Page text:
Anker PowerCore 20100 Battery Bank This is my favourite battery bank and I do not go anywhere without it. I can charge my phone 4 times with this battery bank, so it is great for camping and travelling. Not just for phones – this allows me to charge my camera batteries and other USB chargeable devices on the go.
Neewer 1.25x-2.5x Right Angle Viewfinder Thanks to this adapter, there’s no more trying to get into weird positions to view my viewfinder. This might be a bit redundant on camera’s with a tiltable rear screen but if you want to save on battery life or have a screen that doesn’t rotate, then I really recommend getting one of these.
Datacolor Spyder5PRO Used for calibrating my monitors, to ensure that I have high colour accuracy.
Lowepro Flipside 500 AW This is my most used camera bag. It’s really sturdy and has done me well on my travels. Holds everything I need out in the field. During a month trip around Japan, I managed to fit 3 changes of clothes on top of my camera kit into this bag. The built-in rain cover has withstood snow storms in Iceland, typhoons in Japan, and is constantly put to the test by the lovely British weather.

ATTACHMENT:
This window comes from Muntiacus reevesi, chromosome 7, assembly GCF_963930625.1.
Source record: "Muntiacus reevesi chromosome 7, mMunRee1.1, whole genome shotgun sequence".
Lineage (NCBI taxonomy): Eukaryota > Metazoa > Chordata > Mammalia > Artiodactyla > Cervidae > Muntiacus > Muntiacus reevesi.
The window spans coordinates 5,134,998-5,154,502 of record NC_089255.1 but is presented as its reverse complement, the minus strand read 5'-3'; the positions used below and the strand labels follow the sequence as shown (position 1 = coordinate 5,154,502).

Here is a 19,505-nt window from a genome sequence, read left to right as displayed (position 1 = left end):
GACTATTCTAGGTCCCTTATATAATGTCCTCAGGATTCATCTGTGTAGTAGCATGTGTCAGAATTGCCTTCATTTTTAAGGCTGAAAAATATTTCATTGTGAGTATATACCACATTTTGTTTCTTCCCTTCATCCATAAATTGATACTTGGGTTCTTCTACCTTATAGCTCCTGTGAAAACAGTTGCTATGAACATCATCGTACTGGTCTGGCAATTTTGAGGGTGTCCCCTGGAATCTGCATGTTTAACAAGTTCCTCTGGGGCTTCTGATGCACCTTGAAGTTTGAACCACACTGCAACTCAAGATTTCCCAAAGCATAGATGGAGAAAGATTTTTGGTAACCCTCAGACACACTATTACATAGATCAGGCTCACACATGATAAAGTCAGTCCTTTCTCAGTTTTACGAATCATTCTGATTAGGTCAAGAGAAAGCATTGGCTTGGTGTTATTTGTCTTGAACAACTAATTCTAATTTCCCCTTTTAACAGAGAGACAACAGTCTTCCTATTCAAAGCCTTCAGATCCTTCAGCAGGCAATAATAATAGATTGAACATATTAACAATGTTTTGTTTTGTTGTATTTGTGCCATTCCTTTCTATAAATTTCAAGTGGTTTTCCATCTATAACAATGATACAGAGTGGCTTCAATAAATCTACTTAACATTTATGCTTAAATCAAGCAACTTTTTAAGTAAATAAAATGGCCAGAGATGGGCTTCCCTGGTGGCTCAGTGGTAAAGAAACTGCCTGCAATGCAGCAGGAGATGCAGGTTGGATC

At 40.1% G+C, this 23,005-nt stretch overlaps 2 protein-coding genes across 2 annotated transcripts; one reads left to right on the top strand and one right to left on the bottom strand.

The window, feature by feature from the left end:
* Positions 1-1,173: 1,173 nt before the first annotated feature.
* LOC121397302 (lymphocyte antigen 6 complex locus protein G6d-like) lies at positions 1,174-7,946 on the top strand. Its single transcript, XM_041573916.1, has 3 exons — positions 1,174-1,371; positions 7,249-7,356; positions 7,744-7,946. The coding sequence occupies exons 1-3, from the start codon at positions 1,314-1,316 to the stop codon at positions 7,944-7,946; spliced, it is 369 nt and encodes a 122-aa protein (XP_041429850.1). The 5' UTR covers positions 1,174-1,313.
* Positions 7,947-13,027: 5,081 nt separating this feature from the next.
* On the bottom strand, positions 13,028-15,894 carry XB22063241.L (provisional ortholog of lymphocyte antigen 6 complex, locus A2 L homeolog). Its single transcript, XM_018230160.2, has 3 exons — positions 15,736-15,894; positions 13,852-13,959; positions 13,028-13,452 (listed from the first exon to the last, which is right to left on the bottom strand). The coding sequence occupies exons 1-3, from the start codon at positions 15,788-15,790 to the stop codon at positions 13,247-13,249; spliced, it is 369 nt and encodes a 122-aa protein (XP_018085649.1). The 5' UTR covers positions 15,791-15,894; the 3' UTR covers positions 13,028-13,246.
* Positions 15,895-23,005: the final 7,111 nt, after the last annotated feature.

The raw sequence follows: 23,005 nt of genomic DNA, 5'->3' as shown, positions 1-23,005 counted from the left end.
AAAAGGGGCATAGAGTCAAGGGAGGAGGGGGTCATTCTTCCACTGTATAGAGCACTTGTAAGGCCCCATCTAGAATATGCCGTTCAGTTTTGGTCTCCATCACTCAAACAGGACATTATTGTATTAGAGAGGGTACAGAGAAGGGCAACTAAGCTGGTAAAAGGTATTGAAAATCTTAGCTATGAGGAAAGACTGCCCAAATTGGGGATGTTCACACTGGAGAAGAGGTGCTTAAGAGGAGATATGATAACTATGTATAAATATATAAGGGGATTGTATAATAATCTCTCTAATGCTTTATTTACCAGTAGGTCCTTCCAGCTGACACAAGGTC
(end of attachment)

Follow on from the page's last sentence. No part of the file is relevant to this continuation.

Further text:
Billingham Hadley Pro I love this bag, handmade in the UK to a really high-quality finish.I use this on trips to cities near my home-base like Bath. The quality is amazing, and I’d recommend it if you have a small camera kit. Just make sure you get the shoulder-pad with it, as otherwise, it becomes quite uncomfortable to wear.
Crumpler Doozie Photo Sling Nice bag, and while I prefer the look of the Billingham Hadley Pro, this is my most used messenger bag as it holds a bit more. I use this bag when attending events, and doing weekend trips to cities where I don’t want to be walking around with a backpack but need more kit than the Billingham Hadley Pro can hold.
My action camera: GoPro Hero 4 Black
I currently use a GoPro Hero 4 as an action camera. I mainly use this camera in the waterproof casing when I’m going swimming, close to waterfalls or other water-related activities.
Computers, printer, software